Limits...
Taenia solium taeniosis/cysticercosis and the co-distribution with schistosomiasis in Africa.

Braae UC, Saarnak CF, Mukaratirwa S, Devleesschauwer B, Magnussen P, Johansen MV - Parasit Vectors (2015)

Bottom Line: Presence of both parasites was confirmed in 124 districts in 17 countries.With the paucity of data, T. solium infection is grossly under-reported and expected to be more widespread than this study suggests.In areas where co-distribution occurs there is a need for increased emphasis on evaluation of integrated intervention approaches for these two helminth infections and allocation of resources for evaluating the extent of adverse effects caused by mass drug administration.

View Article: PubMed Central - PubMed

Affiliation: Department of Veterinary Disease Biology, Section for Parasitology and Aquatic Diseases, Faculty of Health and Medical Sciences, University of Copenhagen, DK-1870, Frederiksberg, Denmark. braae@sund.ku.dk.

ABSTRACT

Background: This study aimed to map the distribution of Taenia solium taeniosis/cysticercosis and the co-distribution with schistosomiasis in Africa. These two major neglected tropical diseases are presumed to be widely distributed in Africa, but currently the level of co-distribution is unclear.

Methods: A literature search on T. solium taeniosis/cysticercosis was performed to compile all known studies on the presence of T. solium and apparent prevalence of taeniosis and porcine cysticercosis in Africa. Studies were geo-referenced using an online gazetteer. A Bayesian framework was used to combine the epidemiological data on the apparent prevalence with external information on test characteristics to estimate informed district-level prevalence of taeniosis and porcine cysticercosis. Districts with T. solium taeniosis/cysticercosis presence were cross-referenced with the Global Neglected Tropical Diseases Database for schistosomiasis presence.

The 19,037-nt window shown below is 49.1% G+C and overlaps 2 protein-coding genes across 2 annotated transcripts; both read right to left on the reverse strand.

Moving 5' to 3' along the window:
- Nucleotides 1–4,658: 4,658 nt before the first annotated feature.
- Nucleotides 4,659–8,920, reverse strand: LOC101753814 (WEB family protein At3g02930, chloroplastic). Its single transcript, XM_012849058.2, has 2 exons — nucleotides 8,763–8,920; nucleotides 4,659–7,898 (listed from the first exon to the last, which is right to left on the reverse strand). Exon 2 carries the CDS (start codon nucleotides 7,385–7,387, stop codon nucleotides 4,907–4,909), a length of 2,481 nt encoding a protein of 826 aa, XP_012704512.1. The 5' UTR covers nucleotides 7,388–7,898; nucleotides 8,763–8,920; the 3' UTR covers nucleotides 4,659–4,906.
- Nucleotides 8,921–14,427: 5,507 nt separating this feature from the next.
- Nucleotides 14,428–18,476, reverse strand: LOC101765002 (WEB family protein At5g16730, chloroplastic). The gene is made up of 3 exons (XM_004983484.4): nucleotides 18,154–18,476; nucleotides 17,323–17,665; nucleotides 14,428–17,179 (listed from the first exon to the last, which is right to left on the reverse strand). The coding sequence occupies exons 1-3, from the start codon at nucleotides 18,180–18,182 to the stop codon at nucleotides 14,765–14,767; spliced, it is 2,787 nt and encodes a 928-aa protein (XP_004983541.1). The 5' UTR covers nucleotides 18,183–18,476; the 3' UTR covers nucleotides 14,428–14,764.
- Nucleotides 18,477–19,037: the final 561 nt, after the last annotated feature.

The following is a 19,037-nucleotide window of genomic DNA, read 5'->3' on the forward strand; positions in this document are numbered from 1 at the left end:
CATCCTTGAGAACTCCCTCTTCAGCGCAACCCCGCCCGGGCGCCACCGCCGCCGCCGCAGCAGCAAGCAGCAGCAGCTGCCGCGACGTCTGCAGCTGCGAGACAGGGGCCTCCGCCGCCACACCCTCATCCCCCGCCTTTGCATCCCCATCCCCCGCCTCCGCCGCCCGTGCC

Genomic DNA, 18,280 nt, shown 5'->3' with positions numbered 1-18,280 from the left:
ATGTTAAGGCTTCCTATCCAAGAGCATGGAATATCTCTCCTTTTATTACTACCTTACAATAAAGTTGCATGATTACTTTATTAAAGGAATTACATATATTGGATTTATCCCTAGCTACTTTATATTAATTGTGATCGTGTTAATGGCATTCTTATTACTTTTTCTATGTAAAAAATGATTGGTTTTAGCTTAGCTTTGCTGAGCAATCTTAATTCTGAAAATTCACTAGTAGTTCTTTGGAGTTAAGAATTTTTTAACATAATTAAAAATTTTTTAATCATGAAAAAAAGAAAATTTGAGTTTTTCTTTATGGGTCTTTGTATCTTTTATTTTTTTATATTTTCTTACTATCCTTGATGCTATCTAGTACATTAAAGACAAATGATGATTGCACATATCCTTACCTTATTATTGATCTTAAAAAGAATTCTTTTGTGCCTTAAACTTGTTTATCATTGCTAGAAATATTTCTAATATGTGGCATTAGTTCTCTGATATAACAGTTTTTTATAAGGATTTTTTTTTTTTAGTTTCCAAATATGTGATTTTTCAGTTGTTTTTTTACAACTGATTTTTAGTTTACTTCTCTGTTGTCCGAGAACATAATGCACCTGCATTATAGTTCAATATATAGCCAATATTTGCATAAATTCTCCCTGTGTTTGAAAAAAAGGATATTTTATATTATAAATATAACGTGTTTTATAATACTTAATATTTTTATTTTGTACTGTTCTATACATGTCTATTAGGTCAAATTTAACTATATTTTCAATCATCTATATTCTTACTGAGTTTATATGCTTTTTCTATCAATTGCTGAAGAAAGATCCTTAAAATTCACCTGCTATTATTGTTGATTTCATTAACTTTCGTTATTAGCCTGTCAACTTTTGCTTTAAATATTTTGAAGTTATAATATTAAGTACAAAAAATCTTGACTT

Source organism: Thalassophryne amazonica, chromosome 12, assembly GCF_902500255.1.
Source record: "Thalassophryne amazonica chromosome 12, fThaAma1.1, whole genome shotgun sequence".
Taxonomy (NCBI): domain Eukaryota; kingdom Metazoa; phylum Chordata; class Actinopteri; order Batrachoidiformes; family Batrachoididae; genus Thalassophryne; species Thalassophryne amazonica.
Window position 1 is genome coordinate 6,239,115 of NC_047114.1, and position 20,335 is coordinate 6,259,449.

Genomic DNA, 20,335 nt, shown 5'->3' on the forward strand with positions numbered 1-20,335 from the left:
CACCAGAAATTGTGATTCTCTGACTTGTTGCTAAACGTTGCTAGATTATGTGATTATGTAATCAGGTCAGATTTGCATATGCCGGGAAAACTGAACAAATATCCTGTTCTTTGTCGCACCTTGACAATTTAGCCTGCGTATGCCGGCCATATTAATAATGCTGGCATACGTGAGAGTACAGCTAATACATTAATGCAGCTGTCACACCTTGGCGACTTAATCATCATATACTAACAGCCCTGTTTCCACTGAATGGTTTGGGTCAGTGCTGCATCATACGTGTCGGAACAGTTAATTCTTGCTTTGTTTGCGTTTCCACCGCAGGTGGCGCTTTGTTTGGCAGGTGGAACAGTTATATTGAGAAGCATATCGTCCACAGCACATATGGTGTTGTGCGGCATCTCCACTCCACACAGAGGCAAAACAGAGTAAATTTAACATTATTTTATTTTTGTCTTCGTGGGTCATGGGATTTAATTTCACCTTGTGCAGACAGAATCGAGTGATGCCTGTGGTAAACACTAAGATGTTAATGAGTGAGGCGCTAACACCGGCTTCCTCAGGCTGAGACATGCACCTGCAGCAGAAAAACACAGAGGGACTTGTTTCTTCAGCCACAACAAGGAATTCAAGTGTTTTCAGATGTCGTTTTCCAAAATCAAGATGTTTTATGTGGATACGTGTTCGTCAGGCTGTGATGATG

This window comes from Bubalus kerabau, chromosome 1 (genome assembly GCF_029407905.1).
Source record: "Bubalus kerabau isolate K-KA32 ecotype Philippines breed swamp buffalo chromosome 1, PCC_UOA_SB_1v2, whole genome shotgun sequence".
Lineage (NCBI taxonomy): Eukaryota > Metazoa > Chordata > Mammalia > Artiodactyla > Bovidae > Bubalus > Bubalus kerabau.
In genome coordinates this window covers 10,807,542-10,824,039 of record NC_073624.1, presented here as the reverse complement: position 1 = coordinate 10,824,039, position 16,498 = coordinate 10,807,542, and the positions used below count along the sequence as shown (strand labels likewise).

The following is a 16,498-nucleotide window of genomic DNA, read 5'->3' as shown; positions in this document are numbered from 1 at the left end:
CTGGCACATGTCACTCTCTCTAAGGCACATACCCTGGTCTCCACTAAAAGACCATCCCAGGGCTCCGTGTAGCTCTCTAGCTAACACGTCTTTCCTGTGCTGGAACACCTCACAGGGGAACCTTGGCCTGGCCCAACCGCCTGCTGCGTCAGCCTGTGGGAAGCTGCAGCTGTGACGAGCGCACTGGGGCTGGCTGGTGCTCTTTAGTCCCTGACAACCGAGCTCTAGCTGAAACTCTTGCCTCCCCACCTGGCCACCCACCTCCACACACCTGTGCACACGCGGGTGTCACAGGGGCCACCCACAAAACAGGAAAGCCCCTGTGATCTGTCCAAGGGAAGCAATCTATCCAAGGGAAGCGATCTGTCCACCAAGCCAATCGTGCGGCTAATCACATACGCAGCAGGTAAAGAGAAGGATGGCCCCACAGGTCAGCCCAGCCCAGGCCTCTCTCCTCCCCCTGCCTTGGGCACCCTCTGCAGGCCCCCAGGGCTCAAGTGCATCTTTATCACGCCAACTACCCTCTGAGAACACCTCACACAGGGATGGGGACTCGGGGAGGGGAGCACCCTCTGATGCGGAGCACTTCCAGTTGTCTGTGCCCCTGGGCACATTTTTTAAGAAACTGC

Results: The search strategies identified 141 reports of T. solium in Africa from 1985 to 2014 from a total of 476 districts in 29 countries, 20 with porcine cysticercosis, 22 with human cysticercosis, and 16 with taeniosis, in addition to 2 countries identified from OIE reports. All 31 countries were considered, on national scale, to have co-distribution with schistosomiasis. Presence of both parasites was confirmed in 124 districts in 17 countries. The informed prevalence of taeniosis and porcine cysticercosis were estimated for 14 and 41 districts in 10 and 13 countries, respectively.

Conclusions: With the paucity of data, T. solium infection is grossly under-reported and expected to be more widespread than this study suggests. In areas where co-distribution occurs there is a need for increased emphasis on evaluation of integrated intervention approaches for these two helminth infections and allocation of resources for evaluating the extent of adverse effects caused by mass drug administration.

No MeSH data available.


Related in: MedlinePlus

Flow chart of the selection of literature for the informed prevalence estimations